It seems like every day, stocks jump overnight, only to see gains evaporate, or at least moderate, during the day session. That's frustrating for many traders who can't take advantage of overnight hours.
It's not a new phenomenon, though. Most of the gains in the S&P 500 SPDR (SPY) since its inception have come while domestic traders are sleeping.
This is not a new thing, and it's not just SPY. The overnight session has driven most of the gains in the big-tech QQQ fund, too. And it's been especially prevalent in the small-cap IWM fund.
From this tweet, we can see how huge of a difference it has been since IWM's inception.
Every time stocks gap up big in the morning and then sell off, there is a round of conspiracy talk about who's fleecing whom. No doubt, some of it is due to games being played by large market participants, taking advantage of a pattern when they can. It's not a new thing; it's been going on for decades.
As to whether it means anything, that's not clear. There is a bit of evidence that rallies off a low that saw much of the gains driven by overnight trading were more likely to fall back in the months ahead than were the rallies driven more by "natural" gains during the day session.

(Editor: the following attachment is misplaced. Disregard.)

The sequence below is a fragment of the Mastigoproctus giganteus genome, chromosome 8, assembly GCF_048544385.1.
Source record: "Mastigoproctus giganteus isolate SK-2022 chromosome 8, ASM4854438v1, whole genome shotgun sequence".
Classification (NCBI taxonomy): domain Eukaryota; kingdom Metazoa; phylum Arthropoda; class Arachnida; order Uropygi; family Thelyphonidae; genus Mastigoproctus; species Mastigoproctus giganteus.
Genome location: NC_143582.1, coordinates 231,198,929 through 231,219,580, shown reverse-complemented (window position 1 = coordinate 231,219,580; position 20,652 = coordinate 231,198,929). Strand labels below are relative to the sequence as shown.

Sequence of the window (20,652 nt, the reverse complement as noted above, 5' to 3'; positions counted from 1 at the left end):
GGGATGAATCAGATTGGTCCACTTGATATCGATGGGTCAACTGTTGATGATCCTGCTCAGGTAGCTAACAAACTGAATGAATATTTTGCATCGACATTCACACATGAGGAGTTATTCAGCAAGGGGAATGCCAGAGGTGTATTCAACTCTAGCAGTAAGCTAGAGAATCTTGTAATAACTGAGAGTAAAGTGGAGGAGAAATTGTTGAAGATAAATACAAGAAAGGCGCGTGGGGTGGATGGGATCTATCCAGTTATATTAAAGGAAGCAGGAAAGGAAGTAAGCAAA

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We also looked at:
- A detailed look at rallies driven by overnight gains vs day session
- The Nasdaq Composite turned positive year-to-date - what's that meant in the past for performance-chasing
- The QQQ fund joins the $100 billion club - what other funds have done when hitting that threshold
- The VIX has dropped below its lower Bollinger Band for the first time in months
- Most stocks on the Nasdaq are above their 50-day averages
- Tech stocks have consistently outperformed emerging market stocks
- Semi stocks keep rising by more than 1%